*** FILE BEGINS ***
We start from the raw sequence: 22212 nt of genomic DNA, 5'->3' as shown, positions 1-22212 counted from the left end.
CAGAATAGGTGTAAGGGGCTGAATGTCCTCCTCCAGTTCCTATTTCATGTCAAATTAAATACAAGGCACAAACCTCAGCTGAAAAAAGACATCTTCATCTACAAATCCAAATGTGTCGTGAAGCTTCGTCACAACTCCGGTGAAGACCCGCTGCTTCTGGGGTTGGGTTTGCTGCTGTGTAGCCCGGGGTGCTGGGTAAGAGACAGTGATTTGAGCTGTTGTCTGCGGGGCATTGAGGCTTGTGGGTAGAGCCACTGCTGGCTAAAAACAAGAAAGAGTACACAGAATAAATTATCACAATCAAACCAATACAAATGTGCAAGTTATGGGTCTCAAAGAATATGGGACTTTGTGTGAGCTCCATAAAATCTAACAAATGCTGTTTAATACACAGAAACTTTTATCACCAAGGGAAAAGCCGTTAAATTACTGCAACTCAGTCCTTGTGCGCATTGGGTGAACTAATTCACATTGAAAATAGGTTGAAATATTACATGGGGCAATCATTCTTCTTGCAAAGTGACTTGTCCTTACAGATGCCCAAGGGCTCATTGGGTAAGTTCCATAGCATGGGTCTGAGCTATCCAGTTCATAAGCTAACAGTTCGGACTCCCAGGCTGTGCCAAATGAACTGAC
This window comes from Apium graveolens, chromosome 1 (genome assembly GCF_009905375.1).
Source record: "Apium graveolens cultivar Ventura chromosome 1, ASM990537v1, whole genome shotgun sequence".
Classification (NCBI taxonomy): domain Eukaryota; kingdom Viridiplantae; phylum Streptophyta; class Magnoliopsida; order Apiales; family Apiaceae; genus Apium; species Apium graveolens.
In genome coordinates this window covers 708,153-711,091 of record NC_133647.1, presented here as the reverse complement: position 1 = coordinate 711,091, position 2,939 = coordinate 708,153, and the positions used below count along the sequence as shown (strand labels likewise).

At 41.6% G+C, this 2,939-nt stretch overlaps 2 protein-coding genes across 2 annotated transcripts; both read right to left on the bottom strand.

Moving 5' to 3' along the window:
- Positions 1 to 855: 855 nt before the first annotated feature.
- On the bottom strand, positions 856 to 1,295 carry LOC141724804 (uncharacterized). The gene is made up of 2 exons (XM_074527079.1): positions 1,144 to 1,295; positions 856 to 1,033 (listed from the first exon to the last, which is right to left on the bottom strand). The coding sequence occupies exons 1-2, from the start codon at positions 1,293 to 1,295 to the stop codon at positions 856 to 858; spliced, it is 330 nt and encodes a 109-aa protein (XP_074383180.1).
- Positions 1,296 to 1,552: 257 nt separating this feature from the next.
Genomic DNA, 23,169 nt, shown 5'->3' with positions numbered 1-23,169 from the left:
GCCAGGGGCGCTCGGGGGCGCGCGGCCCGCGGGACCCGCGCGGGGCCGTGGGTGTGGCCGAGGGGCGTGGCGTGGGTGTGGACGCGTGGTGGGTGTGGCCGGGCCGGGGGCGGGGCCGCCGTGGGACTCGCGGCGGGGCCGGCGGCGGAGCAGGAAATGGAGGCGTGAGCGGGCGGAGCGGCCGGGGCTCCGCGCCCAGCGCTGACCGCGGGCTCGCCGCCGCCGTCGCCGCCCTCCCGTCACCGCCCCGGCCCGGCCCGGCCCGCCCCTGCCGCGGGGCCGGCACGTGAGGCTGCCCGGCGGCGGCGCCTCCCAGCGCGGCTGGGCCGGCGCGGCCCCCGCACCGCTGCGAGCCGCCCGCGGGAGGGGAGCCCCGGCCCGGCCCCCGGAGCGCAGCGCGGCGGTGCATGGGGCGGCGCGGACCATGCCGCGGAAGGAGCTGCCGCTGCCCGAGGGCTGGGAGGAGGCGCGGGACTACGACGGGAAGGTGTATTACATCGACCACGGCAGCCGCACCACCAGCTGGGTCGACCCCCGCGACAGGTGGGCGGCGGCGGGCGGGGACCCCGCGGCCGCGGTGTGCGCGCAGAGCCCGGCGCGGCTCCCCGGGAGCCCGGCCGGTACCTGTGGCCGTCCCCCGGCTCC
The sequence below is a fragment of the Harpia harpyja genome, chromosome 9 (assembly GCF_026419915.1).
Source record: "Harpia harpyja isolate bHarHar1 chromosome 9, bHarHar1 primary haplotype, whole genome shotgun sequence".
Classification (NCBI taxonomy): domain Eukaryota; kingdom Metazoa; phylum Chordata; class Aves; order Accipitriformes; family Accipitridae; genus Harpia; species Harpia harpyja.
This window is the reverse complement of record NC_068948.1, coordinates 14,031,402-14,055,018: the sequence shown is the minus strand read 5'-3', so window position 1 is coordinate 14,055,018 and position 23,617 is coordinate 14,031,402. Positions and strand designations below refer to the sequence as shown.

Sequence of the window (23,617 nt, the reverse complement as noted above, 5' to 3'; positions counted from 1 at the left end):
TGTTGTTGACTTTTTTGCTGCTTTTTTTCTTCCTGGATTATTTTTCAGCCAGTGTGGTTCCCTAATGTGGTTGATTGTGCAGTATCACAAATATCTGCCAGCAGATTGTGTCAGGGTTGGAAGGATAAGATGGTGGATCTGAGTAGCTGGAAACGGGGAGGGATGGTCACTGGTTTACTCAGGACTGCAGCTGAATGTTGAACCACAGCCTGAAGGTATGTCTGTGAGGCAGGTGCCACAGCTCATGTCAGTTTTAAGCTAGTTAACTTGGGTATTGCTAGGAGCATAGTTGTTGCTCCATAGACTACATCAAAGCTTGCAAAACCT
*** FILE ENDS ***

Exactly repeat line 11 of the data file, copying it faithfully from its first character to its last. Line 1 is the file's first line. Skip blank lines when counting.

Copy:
- Positions 1,296 to 1,552: 257 nt separating this feature from the next.